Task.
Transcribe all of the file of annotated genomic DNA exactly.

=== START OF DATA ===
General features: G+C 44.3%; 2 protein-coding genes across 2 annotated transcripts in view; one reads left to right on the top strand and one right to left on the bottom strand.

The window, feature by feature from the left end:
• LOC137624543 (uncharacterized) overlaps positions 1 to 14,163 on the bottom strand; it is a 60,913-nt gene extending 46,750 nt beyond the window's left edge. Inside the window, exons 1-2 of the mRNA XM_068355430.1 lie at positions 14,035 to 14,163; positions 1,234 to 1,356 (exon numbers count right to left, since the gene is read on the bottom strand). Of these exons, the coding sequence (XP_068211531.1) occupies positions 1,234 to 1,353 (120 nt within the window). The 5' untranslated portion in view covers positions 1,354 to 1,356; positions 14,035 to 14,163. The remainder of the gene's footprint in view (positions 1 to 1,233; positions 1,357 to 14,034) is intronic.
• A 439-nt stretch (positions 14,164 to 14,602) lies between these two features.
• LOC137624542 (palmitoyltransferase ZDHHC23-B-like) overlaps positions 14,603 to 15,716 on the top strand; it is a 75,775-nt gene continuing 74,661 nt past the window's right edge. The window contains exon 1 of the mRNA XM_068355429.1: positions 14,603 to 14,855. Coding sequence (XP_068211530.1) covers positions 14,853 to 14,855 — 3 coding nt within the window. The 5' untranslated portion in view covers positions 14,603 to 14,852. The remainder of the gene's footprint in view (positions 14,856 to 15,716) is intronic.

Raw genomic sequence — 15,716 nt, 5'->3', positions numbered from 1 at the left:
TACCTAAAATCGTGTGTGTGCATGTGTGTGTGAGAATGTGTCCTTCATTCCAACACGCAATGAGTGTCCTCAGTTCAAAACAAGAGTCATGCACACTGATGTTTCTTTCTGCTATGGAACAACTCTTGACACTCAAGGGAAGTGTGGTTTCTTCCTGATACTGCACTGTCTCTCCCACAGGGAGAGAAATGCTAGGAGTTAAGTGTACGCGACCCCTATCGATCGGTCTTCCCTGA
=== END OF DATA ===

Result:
General features: G+C 44.3%; 2 protein-coding genes across 2 annotated transcripts in view; one reads left to right on the top strand and one right to left on the bottom strand.

The window, feature by feature from the left end:
• LOC137624543 (uncharacterized) overlaps positions 1 to 14,163 on the bottom strand; it is a 60,913-nt gene extending 46,750 nt beyond the window's left edge. Inside the window, exons 1-2 of the mRNA XM_068355430.1 lie at positions 14,035 to 14,163; positions 1,234 to 1,356 (exon numbers count right to left, since the gene is read on the bottom strand). Of these exons, the coding sequence (XP_068211531.1) occupies positions 1,234 to 1,353 (120 nt within the window). The 5' untranslated portion in view covers positions 1,354 to 1,356; positions 14,035 to 14,163. The remainder of the gene's footprint in view (positions 1 to 1,233; positions 1,357 to 14,034) is intronic.
• A 439-nt stretch (positions 14,164 to 14,602) lies between these two features.
• LOC137624542 (palmitoyltransferase ZDHHC23-B-like) overlaps positions 14,603 to 15,716 on the top strand; it is a 75,775-nt gene continuing 74,661 nt past the window's right edge. The window contains exon 1 of the mRNA XM_068355429.1: positions 14,603 to 14,855. Coding sequence (XP_068211530.1) covers positions 14,853 to 14,855 — 3 coding nt within the window. The 5' untranslated portion in view covers positions 14,603 to 14,852. The remainder of the gene's footprint in view (positions 14,856 to 15,716) is intronic.

Raw genomic sequence — 15,716 nt, 5'->3', positions numbered from 1 at the left:
TACCTAAAATCGTGTGTGTGCATGTGTGTGTGAGAATGTGTCCTTCATTCCAACACGCAATGAGTGTCCTCAGTTCAAAACAAGAGTCATGCACACTGATGTTTCTTTCTGCTATGGAACAACTCTTGACACTCAAGGGAAGTGTGGTTTCTTCCTGATACTGCACTGTCTCTCCCACAGGGAGAGAAATGCTAGGAGTTAAGTGTACGCGACCCCTATCGATCGGTCTTCCCTGA